Youth need a transitional agenda to support their participation
April 24, 2019

On 19 April, the Tana Forum Secretariat organized a second youth consultation at IPSS on “Youth in Peace and Conflict: Does My Vote Count in Africa?”. The overall rationale of the youth consultation was to generate open and frank discussions pertaining to critical issues surrounding youth engagement in political processes and how this is tied to peace and security in Africa.

The participatory discussion was guided by the categorization of youth as political representatives; the role of civil society (organizations); and the role of (social) media and campaigning/election processes. Participants raised a number of challenges and recommendations on how best to harness the youth and what different stakeholders could take note when setting an agenda for inclusive youth processes in peace and security.

This youth consultation is part of a series of opportunities organized by the Tana Forum Secretariat as a way of capturing African youth voices and providing a platform for young Africans to engage with African heads of state and governments, practitioners and experts in peace and security in Africa.

The first youth consultation took place at the Pan-African youth network “African Youth Congress” (AYC) in Banjul, The Gambia under the theme “The Future Is Now; Youth are Not Too Young to Lead”. Click here to read more about the first youth consultation in The Gambia.

The overall discussion highlighted numerous challenges:

Youth as political representatives

  • The political affiliation of national youth councils/federations (e.g. Ethiopia) where the majority of young people are still excluded;
  • Lack of clear definitions of youth/representation of youth;
  • Stereotypes that many youths are not interested in politics because they think it is for the older generation;
  • Lack of/need for trust between youth and government;
  • Too much talk and little action;
  • Risk of youth involvement in conflict if they are not considered in politics (e.g. Libya);
  • Ensuring the selection processes for youth representatives are truly open/free and allow for the representation of youth from all countries and at all levels.
  • Lack of political will to engage with youth; and
  • Lack of moral values/norms among youth.

Campaigning/electoral processes

  • Ethnic affiliation of parties often not appealing to youth;
  • Youth only mobilized during election times;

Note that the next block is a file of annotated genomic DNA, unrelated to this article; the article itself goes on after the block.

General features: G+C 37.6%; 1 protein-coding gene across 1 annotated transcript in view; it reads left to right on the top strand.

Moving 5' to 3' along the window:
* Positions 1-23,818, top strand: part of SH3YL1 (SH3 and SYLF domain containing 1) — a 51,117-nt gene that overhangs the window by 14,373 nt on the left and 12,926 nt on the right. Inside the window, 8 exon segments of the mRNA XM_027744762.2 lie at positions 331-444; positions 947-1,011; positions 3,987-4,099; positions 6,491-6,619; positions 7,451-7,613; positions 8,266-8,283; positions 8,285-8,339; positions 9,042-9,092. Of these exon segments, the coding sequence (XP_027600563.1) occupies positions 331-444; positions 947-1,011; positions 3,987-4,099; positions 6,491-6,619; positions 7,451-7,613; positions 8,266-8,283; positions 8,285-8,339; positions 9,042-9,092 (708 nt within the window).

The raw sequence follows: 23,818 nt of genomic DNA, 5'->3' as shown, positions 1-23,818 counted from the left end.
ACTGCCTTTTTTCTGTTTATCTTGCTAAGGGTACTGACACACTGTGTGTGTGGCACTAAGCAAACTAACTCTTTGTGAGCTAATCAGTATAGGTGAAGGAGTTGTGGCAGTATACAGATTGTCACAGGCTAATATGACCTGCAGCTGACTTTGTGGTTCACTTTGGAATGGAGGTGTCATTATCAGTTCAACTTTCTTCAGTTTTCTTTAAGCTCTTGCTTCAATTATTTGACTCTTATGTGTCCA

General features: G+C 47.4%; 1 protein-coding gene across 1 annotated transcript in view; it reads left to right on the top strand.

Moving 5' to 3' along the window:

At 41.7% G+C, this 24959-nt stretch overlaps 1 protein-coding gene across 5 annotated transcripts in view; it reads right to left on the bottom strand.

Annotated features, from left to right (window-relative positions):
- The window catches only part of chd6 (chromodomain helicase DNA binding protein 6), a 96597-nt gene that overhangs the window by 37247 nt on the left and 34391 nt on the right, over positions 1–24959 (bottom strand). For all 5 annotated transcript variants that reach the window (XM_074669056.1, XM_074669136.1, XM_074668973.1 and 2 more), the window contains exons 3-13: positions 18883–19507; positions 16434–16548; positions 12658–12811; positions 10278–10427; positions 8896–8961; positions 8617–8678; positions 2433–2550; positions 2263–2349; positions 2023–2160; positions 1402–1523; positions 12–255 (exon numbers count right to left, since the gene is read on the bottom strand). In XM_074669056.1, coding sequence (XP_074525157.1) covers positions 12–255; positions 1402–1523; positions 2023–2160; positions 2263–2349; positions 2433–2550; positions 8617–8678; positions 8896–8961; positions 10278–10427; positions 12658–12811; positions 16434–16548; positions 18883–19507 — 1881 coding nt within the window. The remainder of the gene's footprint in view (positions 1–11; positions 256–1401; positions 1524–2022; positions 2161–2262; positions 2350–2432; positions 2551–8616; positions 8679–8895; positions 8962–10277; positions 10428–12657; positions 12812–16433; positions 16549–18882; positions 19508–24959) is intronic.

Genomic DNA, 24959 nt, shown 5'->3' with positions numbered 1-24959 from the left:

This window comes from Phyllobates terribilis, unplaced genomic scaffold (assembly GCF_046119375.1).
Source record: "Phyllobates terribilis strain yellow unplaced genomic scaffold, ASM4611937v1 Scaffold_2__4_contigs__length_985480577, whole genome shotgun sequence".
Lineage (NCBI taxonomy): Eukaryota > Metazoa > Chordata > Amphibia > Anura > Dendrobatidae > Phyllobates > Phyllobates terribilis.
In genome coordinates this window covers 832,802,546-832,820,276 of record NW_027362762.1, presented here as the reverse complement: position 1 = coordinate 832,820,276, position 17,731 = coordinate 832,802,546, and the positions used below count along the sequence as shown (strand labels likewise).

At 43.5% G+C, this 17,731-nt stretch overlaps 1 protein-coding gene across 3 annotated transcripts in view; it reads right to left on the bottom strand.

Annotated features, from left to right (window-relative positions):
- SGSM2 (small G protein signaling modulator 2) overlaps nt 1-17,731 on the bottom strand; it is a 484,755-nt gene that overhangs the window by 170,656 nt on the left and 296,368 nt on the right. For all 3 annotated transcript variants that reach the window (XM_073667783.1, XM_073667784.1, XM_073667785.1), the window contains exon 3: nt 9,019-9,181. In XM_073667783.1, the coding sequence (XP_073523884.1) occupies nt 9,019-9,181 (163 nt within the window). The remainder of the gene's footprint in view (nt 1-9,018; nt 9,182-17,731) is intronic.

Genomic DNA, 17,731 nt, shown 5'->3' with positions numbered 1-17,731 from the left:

• Incentives for youth to participate in campaigns;
  • Ethnic affiliations: youth also follow ethnic lines because they are afraid of losing access to economic power if “their group” loses;
  • Promises during elections; and
  • Political culture/mindset: youth often learn that politics is a dirty game and hence do not even want to engage.

Nonetheless, recommendations within the core subcategorization were shared and they include:

Youth as political representatives

  • Intergenerational dialogue is needed;
  • Create space for dialogue between youth and political actors (e.g. Sudan peace issues);
  • Raise awareness among youth organizations engaging youth initiatives where they can participate;
  • Raise awareness of politics / communicate politics in a results-oriented manner so youth can be inspired;
  • Involve youth in policy making (if youth are not involved, they are not in the outcome);
  • Mediators need to bridge the gap between youth and governments who can actually ensure that there are youth representatives;
  • Selection processes for youth representatives (e.g. youth envoy at the AU) should actually be open/free/allow for the representation of youth of all countries/level;
  • Youth need to focus on and/or agree on ideologies; and
  • Youth have a role, not just as politicians, but within their social and cultural settings.

Campaigning/electoral processes

  • Need to distance from following people and start following ideologies;
  • Involvement in grassroots initiatives might be more effective than political parties; and
  • Need for more checks and balances for elections (corruption in election systems, voting fraud, etc.).

Role of civil society

  • Laws and reform;
  • Civil education; and
  • Freedom of expression.

Social media and CSOs

  • Youth need to use social media more responsibly (can be abused for hate speech and endorsing violence); and
  • Social media needs to be used more to celebrate and strengthen identities for youths.